But the fact of the matter is that there are all these small businesses, the ones racking and stacking servers and data centers or having activities that drive the internet’s infrastructure daily. And most of these are small to medium businesses. They’re the ones whose activities need to be understood by these legislators and regulators to make sure that problems are solved online and that it is still possible to have a small business on the internet. Because that’s where innovation comes from. You have to create an environment where you can still start an internet company out of your basement for your dorm room or the middle of nowhere. We’re not going to have the internet that we all deserve. We will have the internet of a few major corporations giving you what they say you deserve.
So, protecting that innovation is one of our jobs.”
What would you say to an executive at another data aggregation company interested in becoming part of the initiative?
“If you are part of another data aggregation company and you’re considering becoming a part of this initiative, I would say that the work we’re doing right now is going to change this industry. It’s going to make it so that, first our goal is to have a really clear and effective document that we put out there to the rest of the world and really get recognized. To help identify to people the work that is done by this industry in a very clear way, when we talk about ethics.
When you are talking about what’s right and wrong to do, you will hopefully be referring to this document. Your organization being associated with this document is, I think, an important step in making sure that the industry matures. The goal immediately following that is to look for ways where this industry can better advocate for itself. The industry doesn’t want to advocate for its players that aren’t playing by the rules. The industry doesn’t want to advocate for the ones who are causing problems. Or that are leading to people considering legislation against this industry. They want to advocate for the groups of players within this industry that are playing by the rules and that are coming together collectively to try to figure out how to make this industry a better circle place.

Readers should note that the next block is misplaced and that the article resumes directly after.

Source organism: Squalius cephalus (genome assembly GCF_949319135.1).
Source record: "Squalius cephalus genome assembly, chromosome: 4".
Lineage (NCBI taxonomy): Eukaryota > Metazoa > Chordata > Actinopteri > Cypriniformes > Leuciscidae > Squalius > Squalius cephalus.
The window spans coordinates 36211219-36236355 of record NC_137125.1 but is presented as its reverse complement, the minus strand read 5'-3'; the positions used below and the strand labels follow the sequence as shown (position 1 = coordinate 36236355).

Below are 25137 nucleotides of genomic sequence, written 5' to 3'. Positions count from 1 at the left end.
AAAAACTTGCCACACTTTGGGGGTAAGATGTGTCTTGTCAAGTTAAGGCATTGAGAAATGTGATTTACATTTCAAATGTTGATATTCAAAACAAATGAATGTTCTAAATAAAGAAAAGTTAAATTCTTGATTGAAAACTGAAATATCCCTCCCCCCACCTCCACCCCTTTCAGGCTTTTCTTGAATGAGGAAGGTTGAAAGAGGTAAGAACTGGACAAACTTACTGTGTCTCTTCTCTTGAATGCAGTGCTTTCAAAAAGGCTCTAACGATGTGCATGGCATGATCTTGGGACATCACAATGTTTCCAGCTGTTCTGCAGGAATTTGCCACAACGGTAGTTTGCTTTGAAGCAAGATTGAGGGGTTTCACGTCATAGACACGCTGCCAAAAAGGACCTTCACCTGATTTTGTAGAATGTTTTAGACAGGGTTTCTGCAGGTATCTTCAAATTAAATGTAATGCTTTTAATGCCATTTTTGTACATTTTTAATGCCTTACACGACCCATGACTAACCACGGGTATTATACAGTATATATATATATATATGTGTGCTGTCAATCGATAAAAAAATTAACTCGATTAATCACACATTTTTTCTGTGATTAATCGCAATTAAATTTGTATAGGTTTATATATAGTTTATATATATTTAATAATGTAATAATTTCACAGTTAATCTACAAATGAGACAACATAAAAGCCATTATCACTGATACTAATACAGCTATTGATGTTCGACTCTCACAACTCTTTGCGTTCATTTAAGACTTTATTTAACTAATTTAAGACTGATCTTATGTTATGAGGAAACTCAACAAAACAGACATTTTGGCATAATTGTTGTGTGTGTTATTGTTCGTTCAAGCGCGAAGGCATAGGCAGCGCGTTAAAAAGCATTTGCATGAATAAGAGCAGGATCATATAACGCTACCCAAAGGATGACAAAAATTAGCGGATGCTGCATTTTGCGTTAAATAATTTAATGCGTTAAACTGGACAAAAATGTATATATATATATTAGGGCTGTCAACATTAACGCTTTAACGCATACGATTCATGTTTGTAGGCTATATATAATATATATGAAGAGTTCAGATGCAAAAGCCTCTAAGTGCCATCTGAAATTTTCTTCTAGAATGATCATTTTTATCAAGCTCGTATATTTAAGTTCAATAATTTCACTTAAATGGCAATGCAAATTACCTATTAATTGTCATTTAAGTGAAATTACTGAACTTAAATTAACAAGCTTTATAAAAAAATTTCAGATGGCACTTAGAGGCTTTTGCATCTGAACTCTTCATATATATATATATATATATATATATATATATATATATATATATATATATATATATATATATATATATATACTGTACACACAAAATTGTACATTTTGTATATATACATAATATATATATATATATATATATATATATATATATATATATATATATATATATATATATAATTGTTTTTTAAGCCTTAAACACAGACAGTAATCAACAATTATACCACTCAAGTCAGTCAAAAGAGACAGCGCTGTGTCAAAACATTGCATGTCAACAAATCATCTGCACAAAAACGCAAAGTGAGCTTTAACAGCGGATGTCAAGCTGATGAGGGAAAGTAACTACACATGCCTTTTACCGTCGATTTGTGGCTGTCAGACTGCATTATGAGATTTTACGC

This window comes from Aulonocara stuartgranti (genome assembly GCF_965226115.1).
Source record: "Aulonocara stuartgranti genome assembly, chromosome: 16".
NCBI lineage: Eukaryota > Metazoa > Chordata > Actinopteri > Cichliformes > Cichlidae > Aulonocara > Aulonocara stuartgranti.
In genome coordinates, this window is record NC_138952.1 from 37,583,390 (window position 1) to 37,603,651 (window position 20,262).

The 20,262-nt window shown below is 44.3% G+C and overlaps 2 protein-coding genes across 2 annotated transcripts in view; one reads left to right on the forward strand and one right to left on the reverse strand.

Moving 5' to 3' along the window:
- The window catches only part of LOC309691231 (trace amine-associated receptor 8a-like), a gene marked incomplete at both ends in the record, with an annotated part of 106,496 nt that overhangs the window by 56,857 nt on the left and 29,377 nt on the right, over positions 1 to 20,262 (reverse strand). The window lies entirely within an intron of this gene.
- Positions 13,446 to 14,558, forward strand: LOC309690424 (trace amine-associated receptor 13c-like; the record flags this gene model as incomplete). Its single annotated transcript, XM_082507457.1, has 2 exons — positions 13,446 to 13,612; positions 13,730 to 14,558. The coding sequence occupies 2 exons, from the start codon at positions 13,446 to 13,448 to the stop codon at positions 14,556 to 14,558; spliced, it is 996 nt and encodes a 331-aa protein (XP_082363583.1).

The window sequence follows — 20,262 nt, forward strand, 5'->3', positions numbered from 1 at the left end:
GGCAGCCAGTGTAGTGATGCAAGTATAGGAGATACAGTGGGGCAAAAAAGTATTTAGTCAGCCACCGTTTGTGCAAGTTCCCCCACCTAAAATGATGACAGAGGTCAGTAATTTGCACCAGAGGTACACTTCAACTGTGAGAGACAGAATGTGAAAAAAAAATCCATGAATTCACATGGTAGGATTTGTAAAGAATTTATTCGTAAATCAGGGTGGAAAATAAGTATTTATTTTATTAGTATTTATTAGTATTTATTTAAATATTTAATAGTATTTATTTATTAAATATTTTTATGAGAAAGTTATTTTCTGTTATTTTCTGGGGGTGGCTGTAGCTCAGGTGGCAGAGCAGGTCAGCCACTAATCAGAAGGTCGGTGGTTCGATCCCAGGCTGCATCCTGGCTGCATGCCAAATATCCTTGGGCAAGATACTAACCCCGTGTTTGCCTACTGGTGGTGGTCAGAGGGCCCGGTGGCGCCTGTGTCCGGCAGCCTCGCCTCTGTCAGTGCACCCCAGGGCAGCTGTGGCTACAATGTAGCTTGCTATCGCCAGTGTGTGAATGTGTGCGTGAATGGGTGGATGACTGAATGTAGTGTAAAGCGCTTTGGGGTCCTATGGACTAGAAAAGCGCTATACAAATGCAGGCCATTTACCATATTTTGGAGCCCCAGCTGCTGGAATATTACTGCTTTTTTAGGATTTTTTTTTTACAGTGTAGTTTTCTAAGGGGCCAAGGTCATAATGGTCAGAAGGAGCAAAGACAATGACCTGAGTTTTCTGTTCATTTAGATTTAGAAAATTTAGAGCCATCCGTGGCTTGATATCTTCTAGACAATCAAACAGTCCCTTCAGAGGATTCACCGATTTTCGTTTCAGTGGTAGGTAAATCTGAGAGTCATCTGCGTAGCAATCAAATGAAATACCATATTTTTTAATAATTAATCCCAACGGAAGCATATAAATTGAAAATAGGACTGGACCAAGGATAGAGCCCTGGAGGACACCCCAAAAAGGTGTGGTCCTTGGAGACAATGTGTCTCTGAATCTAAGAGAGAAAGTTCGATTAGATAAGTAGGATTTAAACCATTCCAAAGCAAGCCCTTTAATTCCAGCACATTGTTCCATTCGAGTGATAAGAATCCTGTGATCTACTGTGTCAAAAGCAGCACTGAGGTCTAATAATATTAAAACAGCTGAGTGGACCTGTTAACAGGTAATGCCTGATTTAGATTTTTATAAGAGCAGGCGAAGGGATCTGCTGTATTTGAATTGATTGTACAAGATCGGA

I would say that you should think strongly about being part of that group that’s trying to play nice together and figure out a path forward that will take this industry to the next level.”
Is there any way a regular consumer could contribute to the initiative on a personal level?
“So, when it comes to contributions from a regular consumer, I would say that I think it’s an important part of the process for the industry itself to go out there, reach out to an individual consumer and make them part of the process. I don’t think that they’re quite there yet. They need to finish internal conversations before they can have a draft of principles. But my full expectation is that they will take the work they do over the next few months and figure out what they believe are the core principles that make up a morally adjusted collection of activities within this space.